Okefenokee in peril

Mining proposal threatens vital natural resource

Updated August 20, 2019 at 10:26 a.m.

NATIVE AMERICANS gave the mist-enshrouded and black-watered Okefenokee Swamp its fearsome name: Land of Trembling Earth, referring not to earthquakes, but unstable peat deposits that line the swamp floor and tremble underfoot.

These days, friends of the vast bog, one of the oldest and best-preserved freshwater ecosystems in North America, are trembling because its age-old enemy, humankind, has returned to extract it and get rich.

Twin Pines Mining Co. has proposed a 2,414 acre titanium mine about 2.7 miles away from the Okefenokee National Wildlife Refuge on a natural land formation called Trail Ridge, the ancient shoreline and hydraulic barrier that acts as the “lip of the bowl” when it comes to the swamp’s groundwater.

It’s all about hydrology in this wetland. And that’s why friends of the Okefenokee came in force to a public meeting in Folkston.

“They’re telling us they’ve put together a model dealing with the hydrologic aspects of the site but we haven’t seen any of that,” says Bill Sapp of the Southern Environmental Law Center, one of the groups watching this closely.

“They’ve got four different studies that haven’t even been completed yet. How can the public comment on this project when they don’t even know if there’s going to be a hydrologic impact on the swamp?”

On Aug. 15, however, the Charlton County Commission ended up voting to allow the proposal to move forward.

Whether the mine continues to go forward is up to the U.S. Army Corp of Engineers (USACE), which is collecting public comments on the mine proposal through September 12.

All the studies so far have been done by a paid consultant of Twin Pines. There’s been no (what’s called in federal-speak ) EIS, or Environmental Impact Statement, a formal and independent analysis carried out under federal law. The USACE could require an EIS if they chose to.

“It’s absolutely critical that they do an EIS in this case,” Sapp says. “We have got to know what this mine could do to the Okefenokee Swamp.”

In their comments to the USACE, the U.S. Fish and Wildlife Service wrote, “We have concerns that the proposed project poses substantial risks for significant affect to the environment.”

The wildlife agency also quoted former Interior Secretary Bruce Babbitt, who said “Titanium is a common mineral, while the Okefenokee is a very uncommon swamp.” Babbitt spoke 20 years ago when mining last threatened this unique ecosystem.

Will Trump’s enviro-chief champion “water level and holding capacity,” the indigo snake or anything else mentioned in the lower-level USFWS document apparently issued from that bustling corridor of power and influence, Townsend, Georgia?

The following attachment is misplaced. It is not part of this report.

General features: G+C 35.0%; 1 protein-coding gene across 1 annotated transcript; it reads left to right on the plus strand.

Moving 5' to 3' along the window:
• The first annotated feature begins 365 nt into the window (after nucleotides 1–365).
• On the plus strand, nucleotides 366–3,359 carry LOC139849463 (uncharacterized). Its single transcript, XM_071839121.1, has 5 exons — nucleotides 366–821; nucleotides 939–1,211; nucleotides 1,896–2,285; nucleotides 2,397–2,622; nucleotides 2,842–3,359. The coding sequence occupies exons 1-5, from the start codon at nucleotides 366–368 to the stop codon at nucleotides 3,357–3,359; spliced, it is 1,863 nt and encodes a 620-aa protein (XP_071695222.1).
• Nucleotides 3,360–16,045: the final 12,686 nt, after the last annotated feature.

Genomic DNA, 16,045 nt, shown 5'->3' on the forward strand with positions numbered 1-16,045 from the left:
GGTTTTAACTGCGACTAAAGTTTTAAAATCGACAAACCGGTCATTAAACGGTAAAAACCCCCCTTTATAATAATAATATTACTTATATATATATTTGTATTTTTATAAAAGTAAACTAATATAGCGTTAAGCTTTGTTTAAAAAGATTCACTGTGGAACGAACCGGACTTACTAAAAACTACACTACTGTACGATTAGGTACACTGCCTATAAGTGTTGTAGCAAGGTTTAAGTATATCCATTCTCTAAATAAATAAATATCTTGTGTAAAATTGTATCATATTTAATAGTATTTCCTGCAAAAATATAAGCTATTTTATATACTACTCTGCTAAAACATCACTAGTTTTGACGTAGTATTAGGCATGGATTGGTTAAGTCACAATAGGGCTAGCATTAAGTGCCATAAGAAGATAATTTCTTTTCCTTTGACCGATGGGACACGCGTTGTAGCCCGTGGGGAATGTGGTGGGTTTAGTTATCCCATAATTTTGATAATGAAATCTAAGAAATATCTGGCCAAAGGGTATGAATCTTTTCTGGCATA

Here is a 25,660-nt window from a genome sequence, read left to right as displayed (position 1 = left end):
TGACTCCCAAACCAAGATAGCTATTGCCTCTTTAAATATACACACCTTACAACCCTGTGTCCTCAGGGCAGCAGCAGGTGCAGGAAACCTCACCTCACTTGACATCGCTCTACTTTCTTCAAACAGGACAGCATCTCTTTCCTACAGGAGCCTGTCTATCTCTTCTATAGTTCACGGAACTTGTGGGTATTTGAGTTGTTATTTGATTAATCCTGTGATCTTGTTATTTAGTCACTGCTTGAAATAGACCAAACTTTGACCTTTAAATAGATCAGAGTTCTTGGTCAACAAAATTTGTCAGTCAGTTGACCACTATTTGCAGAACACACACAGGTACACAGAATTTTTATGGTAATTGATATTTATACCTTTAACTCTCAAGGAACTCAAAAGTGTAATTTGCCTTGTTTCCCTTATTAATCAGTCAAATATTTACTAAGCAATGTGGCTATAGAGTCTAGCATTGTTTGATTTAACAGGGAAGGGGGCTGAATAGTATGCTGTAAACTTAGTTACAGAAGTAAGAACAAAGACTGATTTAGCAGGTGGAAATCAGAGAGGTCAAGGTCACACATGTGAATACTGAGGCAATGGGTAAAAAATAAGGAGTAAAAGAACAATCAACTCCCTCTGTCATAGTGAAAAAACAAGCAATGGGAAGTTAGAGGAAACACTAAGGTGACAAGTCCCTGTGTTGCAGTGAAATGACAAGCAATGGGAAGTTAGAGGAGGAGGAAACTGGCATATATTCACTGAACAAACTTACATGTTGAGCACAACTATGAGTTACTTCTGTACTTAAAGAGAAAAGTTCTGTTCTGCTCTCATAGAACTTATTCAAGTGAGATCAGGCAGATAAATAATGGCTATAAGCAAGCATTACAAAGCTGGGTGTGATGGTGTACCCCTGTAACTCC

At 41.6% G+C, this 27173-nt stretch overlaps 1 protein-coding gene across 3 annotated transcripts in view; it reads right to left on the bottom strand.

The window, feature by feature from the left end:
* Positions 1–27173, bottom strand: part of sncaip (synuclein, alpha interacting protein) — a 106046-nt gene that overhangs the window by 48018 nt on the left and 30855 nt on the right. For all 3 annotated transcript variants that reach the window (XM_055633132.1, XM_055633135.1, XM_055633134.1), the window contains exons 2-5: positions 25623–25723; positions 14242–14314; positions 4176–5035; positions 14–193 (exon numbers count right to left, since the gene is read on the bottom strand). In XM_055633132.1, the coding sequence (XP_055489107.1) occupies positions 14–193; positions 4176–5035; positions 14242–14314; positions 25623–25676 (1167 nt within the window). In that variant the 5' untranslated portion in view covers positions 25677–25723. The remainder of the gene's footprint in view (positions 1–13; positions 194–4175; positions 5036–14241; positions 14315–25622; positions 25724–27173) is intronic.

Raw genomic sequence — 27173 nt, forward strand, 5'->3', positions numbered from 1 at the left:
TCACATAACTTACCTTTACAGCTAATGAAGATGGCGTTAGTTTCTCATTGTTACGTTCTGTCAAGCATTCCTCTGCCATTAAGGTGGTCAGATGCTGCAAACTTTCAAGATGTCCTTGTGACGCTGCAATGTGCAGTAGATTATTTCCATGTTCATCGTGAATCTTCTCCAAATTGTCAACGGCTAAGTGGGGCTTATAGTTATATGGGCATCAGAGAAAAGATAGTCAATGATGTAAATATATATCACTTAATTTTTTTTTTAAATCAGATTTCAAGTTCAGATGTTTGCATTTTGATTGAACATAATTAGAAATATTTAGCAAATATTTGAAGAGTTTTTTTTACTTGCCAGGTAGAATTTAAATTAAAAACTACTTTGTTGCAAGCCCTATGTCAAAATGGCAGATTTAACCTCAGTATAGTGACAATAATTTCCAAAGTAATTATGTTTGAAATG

“The political climate has changed,” says Alex Kearns of St. Mary’s Earthkeepers. “The Trump administration has called the lack of domestic titanium a national security issue.”

Steve Engle, President of Twin Pines, pointed to defense aviation as just one potential use for the minerals that his company would like to extract from Trail Ridge. Paint pigments and pharmaceuticals all get manufactured with titanium.

Engle says he’s 100% confident the mining, once completed after eight years of “dragline excavating,” “topsoil removal” and “conveyor materials transport” not only won’t harm the area, but will improve it.

“Anything that was there and considered pristine that was there 100, 150 years ago has been totally destroyed by previous activity,” Engle says.

“What we’re proposing to doing with our mining activity on this is to re-establish these areas in our post-mining reclamation to what it was to pre-silviculture [timber extraction] time, to try to mimic what it was before it was totally destroyed.”

So, the question becomes, if he’s so confident, why not agree to an EIS? “All the studies that we have done so far have been in accordance with the methodology of an EIS,” he says.

“Those [state and federal environmental] agencies provided us comments with their concerns. And then we took those concerns totally to heart and designed our monitoring project with every concern that they had.”

He’s asking you to trust his heart.

I myself would trust those who work not for money but for the calling heron and ibis, the prickly scrub shrub, lazy Suwannee, the sunning alligator and the feisty bowfin. That’s the USFWS and a proper EIS.

Tremble not to submit a comment using the means below. And please acquaint yourself with this fragile, sprawling Wilderness, Georgia’s largest, about two hours from Savannah — hopefully in the morning or under clouds. cs

Published August 20, 2019 at 4:00 a.m.

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